"I offered to let you be my lover."

Joe eyed her with exasperation. "I'd like to . . ." He recalled that Kyril was not Earth, that Elfane was a Priestess, not a college girl.

Elfane laughed. "I understand you very well, Joe. On Earth men are accustomed to having their own way and the women are auxiliary inhabitants. And don't forget, Joe, you've never told me anything—that you loved me."

Joe growled, "I've been afraid to."

"Try me."

Joe tried, and the happy knowledge came to him that, in spite of a thousand light-years and two extremes of culture, girls were girls. Priestesses or co-eds. (p. 359)

The above exchange is likely to make most readers (including myself) wince. But while Vance's male protagonists are a little more diverse than his women, there's an essential same-ness about his human heroes and heroines across the Gaean Reach, and in "Son of the Tree" there appears to be some debate about how much this has to do with human nature itself. Joe (who has traveled enough that he ought to know better) has earlier been cautioned against assuming all human life looks the same. "When you're dealing with any creature or manifestation or personality on a strange planet—never take anything for granted!" (p. 342) "Son of the Tree"'s setting, with its three very different planets in close proximity to one another, seems ideal for a conversation of this sort, though Vance doesn't go into it in depth. But when we're told that, after having traveled distances huge enough that they are able to disregard Earth as a myth, the druids of Kyril "are very close to us physically [and] correspond to the ancient Caucasian race of the Mediterranean branch" (p. 324) it's hard to see humanity as a particularly fluid thing.

And perhaps Vance simply prefers to deal with human beings and the diverse (and often absurd) forms their interactions can take. An unusual piece in this collection is "The Narrow Land," told from the perspective of its non-human protagonist (named "Ern"; why not?), a creature born with three crests on his head where all around him have one or two. This isn't a traditional Vance story—though the Ones and Twos live in societies with ornate social rules that seem very familiar—Vance's science fiction often throws up gleefully weird aliens; but Ern's perspective here is, at first, genuinely alienating. "The Narrow Land" was to be the first of a series, and the introduction to Dream Castles suggests that it was a fading interest in the "truly extraterrestrial" (p. 14) that prompted its abandonment.

An interesting aspect of these stories, though a familiar one to Vance readers, is the frequency with which certain names are repeated in different contexts across the author’s larger body of work. "The name has to be important at the unconscious level" (p. 12), Strahan and Dowling quote Vance as saying, and they draw our attention to the title character of "Golden Girl," an alien woman named Lurulu. "Golden Girl" is perhaps the earliest of the stories featured here, though it wasn't published until 1951. But Lurulu would surface again as the title of Vance's last novel (2004), serving there as it does here, to stand for something desirable and never quite attainable. But there are other, less profound seeming examples of this—the villain of "The Dogtown Tourist Agency" is named Casimir, like the villain of the Lyonesse trilogy. And though the two have almost nothing in common there's the undeniable similarity in sound of "Sulwen's Planet" (collected here) and Suldrun's Garden (1983).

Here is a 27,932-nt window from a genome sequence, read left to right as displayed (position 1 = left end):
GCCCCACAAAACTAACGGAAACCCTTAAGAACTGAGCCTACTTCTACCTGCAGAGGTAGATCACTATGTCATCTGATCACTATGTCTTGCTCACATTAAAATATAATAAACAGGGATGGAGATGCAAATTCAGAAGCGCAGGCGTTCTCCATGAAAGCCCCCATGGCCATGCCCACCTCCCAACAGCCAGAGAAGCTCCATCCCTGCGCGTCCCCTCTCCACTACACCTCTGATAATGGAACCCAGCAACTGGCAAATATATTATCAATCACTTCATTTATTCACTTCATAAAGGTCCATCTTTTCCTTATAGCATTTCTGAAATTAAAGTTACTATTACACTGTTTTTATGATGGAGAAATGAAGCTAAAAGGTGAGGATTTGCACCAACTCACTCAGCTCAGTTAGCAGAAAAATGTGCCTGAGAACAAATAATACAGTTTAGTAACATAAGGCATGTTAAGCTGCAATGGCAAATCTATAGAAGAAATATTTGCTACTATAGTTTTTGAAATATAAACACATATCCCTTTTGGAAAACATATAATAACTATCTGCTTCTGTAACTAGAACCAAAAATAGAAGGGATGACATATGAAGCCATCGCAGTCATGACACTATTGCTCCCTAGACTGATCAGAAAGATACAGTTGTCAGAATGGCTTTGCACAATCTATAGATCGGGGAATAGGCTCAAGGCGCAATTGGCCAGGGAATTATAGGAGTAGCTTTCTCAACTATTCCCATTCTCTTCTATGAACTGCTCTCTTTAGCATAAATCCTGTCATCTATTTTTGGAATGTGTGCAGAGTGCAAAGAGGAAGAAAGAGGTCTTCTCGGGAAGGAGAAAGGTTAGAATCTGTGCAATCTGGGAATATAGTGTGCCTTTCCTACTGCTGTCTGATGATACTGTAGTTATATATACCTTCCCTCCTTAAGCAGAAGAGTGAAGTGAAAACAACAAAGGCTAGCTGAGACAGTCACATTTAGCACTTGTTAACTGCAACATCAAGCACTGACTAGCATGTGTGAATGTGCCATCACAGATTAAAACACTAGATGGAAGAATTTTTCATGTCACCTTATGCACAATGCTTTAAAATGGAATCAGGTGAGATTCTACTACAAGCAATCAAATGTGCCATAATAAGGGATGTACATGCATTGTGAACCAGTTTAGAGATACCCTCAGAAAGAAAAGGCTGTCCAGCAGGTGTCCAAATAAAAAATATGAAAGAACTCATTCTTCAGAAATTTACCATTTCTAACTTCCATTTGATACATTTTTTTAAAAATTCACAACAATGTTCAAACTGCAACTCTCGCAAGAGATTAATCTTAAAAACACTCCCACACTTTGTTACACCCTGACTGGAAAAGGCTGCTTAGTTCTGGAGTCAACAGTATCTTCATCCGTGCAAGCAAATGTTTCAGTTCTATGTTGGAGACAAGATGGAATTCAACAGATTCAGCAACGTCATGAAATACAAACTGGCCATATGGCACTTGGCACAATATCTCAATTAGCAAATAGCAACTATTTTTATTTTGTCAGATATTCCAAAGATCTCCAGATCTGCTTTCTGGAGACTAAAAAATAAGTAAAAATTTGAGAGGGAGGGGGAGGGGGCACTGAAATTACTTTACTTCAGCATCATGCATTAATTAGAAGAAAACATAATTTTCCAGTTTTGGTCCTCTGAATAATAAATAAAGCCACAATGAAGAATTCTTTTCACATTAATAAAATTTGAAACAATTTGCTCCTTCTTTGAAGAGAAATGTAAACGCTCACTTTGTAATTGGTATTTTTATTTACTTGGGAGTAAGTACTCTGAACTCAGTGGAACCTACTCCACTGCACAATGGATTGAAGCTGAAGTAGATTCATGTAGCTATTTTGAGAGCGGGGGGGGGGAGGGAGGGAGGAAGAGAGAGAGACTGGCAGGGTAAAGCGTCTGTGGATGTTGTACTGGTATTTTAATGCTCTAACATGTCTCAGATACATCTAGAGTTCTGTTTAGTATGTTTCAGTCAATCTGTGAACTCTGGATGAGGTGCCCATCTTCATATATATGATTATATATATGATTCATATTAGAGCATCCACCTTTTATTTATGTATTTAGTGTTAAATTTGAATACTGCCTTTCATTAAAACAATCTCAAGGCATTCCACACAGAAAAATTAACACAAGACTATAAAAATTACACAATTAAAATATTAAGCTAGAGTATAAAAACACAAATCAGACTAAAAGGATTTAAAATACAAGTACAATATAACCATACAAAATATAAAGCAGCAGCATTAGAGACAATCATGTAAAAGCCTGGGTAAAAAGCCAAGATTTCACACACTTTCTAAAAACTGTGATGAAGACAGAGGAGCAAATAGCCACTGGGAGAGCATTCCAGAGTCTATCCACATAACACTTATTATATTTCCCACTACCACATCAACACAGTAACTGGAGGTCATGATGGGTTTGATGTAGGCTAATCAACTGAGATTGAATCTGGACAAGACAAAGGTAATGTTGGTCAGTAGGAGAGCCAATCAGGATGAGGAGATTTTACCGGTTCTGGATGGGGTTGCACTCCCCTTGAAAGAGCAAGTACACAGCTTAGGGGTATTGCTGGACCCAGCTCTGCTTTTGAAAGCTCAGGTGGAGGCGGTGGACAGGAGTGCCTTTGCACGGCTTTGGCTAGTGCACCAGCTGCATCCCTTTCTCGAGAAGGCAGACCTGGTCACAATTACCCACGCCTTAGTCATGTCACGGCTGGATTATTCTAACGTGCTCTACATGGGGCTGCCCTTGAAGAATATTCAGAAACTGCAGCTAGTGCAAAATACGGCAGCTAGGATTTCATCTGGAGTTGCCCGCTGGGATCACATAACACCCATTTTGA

Some of the shorter pieces collected here seem rather inconsequential, and it's easy to see why they're among Vance's lesser-known works. "Golden Girl," first published in Marvel Science Stories in 1951, has an alien spaceship crash in Des Moines, with only one survivor. The alien woman, Lurulu, has golden skin and hair, comes from a utopian planet devoid of war, crime and non-vegetarianism, and ultimately cannot live among a people she has trouble seeing as human (or whatever her equivalent for that might be). The whole thing ends with a dubious analogy equating the difference between Lurulu's planet and 1940s America with that between a 19th Century Englishwoman and the "savages" (her words) of an island off the coast of Africa. The most one can say of it is that it's of its time. "A Practical Man's Guide" also feels dated, but its book-within-a-book is surprisingly powerful, even though its context is comical (the story even comments on this book's "flair; a compelling, urgent style" [p. 249]).

"I'll Build Your Dream Castle" is the story from which this collection takes its name. This is something of a gimmick story (as Dowling and Strahan describe it here), but it's an entertaining one. The dream castles of the title are private asteroids, each custom-designed to the whims of its owner. If I started this review complaining about the lack of cohesion in this collection, perhaps this image of hundreds of separate, free-floating, individual worlds is the best title its editors could have chosen.

This review has been published as part of our 2013 fund drive bonus issue! Read more about Strange Horizons' funding model, or donate, here.


Aishwarya Subramanian lives in the North of India, teaches English at a law school, and writes about children’s books, fantasy, space, and empire. She's on Twitter as @ActuallyAisha.